If there is one product for which the entire world appears to be waiting most eagerly it is the widely discussed Covid-19 vaccine. While there is so much hype it is also important to ask how much of this is based on real hope – evidence and fact-based hope. The normal period for developing a vaccine is 10 years, but now we are told that a race is on to develop a Covid-19 vaccine in ten months or so.

We must ask some hard questions. Is it possible to hurry up the process to this extent without sacrificing the safety and efficacy aspects which are most critical for a successful and beneficial vaccine? Secondly, what is the structure and recent record of the world vaccine industry in terms of safety and ethics?

Last but not the least, is it safe to put all eggs in one basket, which in this context means placing too much emphasis on a vaccine while giving less attention to options of other cures and treatments? Today it is more important than perhaps ever before to seek unbiased answers to these questions, answers which are above conflict of interest and are based on protecting public interest.

It has been widely reported that the race for a Covid-19 vaccine has been heating up in unprecedented ways, but In mid-May the heat increased several-fold with the official announcement of Operation Warp Speed (OWS) by the US government. This has been described as a public-private partnership, initiated by the federal government and involving many of its key agencies, to accelerate the development, production and distribution of Covid- 19 vaccines (and other products related to this disease).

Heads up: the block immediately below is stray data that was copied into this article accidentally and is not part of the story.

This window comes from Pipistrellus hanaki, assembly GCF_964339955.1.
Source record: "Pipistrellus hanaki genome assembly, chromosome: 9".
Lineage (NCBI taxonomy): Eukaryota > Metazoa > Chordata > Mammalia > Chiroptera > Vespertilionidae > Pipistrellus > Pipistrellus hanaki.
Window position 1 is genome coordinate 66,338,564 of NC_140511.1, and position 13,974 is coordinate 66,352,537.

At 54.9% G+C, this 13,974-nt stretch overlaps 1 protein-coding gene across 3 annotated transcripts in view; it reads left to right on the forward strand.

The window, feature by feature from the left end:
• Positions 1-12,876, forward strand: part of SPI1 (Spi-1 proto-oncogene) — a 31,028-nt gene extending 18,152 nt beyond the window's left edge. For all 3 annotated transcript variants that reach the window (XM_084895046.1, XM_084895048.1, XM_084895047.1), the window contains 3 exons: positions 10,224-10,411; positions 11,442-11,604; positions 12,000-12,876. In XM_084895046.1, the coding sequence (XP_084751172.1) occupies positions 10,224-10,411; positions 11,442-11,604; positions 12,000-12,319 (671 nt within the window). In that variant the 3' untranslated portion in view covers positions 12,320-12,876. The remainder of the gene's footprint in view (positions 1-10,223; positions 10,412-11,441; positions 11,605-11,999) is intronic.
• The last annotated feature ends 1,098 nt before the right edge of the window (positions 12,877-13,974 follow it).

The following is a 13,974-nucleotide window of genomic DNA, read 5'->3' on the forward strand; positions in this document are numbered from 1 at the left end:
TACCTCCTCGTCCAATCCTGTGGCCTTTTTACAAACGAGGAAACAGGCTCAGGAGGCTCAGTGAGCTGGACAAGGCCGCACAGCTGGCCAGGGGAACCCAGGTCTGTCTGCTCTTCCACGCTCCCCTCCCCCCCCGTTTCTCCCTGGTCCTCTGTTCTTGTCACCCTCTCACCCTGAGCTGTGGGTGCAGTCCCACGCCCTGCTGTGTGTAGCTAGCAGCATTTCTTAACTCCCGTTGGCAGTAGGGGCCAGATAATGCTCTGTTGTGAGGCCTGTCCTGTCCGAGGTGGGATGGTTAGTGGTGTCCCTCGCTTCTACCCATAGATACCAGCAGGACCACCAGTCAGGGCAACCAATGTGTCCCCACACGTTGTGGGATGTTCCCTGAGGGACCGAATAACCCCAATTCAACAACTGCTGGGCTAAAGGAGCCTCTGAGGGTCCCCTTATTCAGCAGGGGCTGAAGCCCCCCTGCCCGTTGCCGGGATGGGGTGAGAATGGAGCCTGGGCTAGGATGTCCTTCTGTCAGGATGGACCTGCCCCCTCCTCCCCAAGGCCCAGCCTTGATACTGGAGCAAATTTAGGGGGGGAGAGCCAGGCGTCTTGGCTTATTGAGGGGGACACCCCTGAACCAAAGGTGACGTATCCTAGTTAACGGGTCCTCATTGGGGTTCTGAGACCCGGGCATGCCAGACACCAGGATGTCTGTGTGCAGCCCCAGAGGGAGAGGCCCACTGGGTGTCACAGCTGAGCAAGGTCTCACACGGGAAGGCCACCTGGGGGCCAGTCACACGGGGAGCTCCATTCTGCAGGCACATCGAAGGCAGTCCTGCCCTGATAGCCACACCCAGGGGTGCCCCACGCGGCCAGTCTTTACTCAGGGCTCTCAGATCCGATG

This is a huge, very high-profile project which involves not just the health agencies, but also agencies of defense, food and agriculture, energy etc. Its most discussed appointment is of a senior adviser, a vaccines specialist having close links with leading multinational vaccine companies. Operating aspects will be handled by a top Army general who will oversee Army material requirements.

Its aim has been reported as making available 300 million doses of Covid-19 vaccine by January 2021, with the first supplies starting in November 2020. Several scientists have expressed concern that there is no precedent for such rapid development of a vaccine.

Dr. Peter Hotez of the Baylor College of Medicine has said, “I don’t see a path by which you can collect enough efficacy and safety data by the end of the year.” In a widely discussed article in the Financial Times (May 22) Hannah Kuchler has written, “Scientists have still not ruled out the grim prospect that a vaccine could make the disease worse. In some conditions including dengue fever and the common childhood respiratory infection RSV, vaccines have actually enhanced the disease.”

To elaborate on this, the dengvaxin vaccine, which took about 20 years to develop, led to public protests, inquiry and ban following allegations of deaths of 600 children related to this in the Philippines. Problems and complexities relating to possibilities of disease enhancement reported in this context have been reported also in the context of earlier work on coronavirus vaccines.